The participants is positioned in a supine position with the knee flexed and the ankle in a neutral position. Under ultrasound guidance and using aseptic techniques a 21 gauge needle attached to a 30cm connecting tube is positioned between the anterior aspect of the Achilles tendon and Kager’s fat pad. Under continued ultrasound guidance 40ml of injectable saline and 10ml of 0.5% Bupivacaine will be administered targeting the area of neovascularity. On removal of the needle a sterile dressing is applied.
A review appointment is given for 12 weeks. The VISA –A questionnaire is completed by the participants and an ultrasound scan to measure tendon thickness and neovascularity isperformed.
Following completion of the clinical study, all participants are asked to complete a short questionnaire. The purpose of the questionnaire is to gain an understanding of the participant’s perceptions of the study and how they feel about the intervention that they were allocated too and any issues they had with the intervention and the outcome measures used. The questionnaire takes the form of a series of questions which vary between the two groups to reflect the two different intervention arms. It is posted to participants following their 12 week review, together with a prepaid envelop for them to return the questionnaire once completed. If participants have not returned the questionnaire after 2 weeks another one will be sent. The aim is for a response rate of at least 50% from each arm of the study.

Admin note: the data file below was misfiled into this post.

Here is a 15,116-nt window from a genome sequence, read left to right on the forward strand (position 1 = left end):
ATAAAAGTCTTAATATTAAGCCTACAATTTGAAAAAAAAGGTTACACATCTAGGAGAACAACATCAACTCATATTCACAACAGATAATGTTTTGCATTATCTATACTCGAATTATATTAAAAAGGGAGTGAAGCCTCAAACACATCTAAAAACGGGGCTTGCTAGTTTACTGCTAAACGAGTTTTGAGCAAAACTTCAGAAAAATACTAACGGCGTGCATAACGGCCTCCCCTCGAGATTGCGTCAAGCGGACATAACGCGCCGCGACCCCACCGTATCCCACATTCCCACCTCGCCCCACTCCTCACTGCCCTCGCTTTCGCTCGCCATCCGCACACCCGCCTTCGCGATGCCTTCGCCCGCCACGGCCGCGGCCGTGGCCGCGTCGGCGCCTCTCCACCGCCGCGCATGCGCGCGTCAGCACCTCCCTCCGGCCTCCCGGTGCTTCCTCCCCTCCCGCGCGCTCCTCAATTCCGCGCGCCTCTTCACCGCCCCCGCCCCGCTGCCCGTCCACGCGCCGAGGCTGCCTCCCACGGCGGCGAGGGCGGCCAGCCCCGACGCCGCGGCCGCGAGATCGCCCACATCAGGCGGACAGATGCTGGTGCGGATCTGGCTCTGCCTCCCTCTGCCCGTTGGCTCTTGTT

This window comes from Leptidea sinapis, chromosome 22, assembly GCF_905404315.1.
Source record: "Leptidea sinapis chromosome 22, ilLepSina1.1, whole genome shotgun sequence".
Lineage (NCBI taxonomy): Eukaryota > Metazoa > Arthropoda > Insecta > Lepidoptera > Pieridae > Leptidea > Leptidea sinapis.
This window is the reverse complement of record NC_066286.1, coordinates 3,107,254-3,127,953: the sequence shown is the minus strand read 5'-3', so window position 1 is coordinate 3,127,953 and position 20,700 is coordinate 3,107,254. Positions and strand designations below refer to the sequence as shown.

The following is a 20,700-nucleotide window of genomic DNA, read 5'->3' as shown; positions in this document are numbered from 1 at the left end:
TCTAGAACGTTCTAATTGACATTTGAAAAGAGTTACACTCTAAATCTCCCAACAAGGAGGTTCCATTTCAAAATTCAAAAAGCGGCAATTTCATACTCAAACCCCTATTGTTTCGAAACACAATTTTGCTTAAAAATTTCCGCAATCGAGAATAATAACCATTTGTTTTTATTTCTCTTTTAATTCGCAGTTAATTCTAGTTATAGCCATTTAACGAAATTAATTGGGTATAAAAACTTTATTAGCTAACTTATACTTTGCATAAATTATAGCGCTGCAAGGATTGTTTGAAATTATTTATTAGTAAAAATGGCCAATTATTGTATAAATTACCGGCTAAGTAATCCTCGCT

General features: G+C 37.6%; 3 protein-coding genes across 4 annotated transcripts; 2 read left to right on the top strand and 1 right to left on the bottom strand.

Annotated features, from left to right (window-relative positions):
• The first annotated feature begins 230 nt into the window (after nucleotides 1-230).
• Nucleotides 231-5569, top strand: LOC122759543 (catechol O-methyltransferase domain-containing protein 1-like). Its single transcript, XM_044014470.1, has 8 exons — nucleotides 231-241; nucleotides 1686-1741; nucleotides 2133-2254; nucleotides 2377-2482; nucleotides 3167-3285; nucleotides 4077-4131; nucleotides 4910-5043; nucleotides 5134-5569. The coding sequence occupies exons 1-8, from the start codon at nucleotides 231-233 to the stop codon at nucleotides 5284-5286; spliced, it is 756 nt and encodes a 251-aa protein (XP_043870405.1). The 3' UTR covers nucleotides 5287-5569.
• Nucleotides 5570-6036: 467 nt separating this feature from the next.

Primary outcome measures
As this is a feasibility study the primary aims are to assess the proposed processes associated with carrying out a large scale RCT, and will review and evaluate three key elements, recruitment, follow up and safety:
1.1. Eligibility rate is assessed as the number of eligible subjects as a proportion of the total screened patients in a three month period.